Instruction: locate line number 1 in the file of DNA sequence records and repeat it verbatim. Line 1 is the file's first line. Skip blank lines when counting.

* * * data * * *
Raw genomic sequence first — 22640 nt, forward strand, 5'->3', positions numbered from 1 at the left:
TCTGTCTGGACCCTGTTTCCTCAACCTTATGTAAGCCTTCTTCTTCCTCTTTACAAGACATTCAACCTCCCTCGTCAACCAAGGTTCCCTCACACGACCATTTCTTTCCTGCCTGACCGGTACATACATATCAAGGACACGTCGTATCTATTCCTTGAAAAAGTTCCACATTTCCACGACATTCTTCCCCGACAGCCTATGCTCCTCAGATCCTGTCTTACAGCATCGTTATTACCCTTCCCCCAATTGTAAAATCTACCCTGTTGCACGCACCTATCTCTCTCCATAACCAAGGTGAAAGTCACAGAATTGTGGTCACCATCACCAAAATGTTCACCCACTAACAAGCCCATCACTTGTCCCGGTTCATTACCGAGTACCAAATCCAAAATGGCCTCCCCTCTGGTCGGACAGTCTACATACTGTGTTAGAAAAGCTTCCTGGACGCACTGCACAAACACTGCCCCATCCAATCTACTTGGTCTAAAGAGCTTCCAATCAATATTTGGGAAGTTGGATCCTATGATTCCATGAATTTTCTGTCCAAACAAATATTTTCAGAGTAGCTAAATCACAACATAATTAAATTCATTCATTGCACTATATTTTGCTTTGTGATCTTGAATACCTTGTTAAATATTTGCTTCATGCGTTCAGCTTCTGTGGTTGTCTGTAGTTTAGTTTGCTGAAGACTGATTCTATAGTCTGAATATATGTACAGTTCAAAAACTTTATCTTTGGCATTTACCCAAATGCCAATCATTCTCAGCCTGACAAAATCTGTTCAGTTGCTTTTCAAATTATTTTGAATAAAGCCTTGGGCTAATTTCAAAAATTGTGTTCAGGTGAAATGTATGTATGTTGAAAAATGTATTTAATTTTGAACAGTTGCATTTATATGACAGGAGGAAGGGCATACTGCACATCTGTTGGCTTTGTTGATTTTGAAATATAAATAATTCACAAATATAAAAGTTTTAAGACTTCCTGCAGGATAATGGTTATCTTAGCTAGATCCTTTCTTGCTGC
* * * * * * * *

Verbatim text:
Raw genomic sequence first — 22640 nt, forward strand, 5'->3', positions numbered from 1 at the left: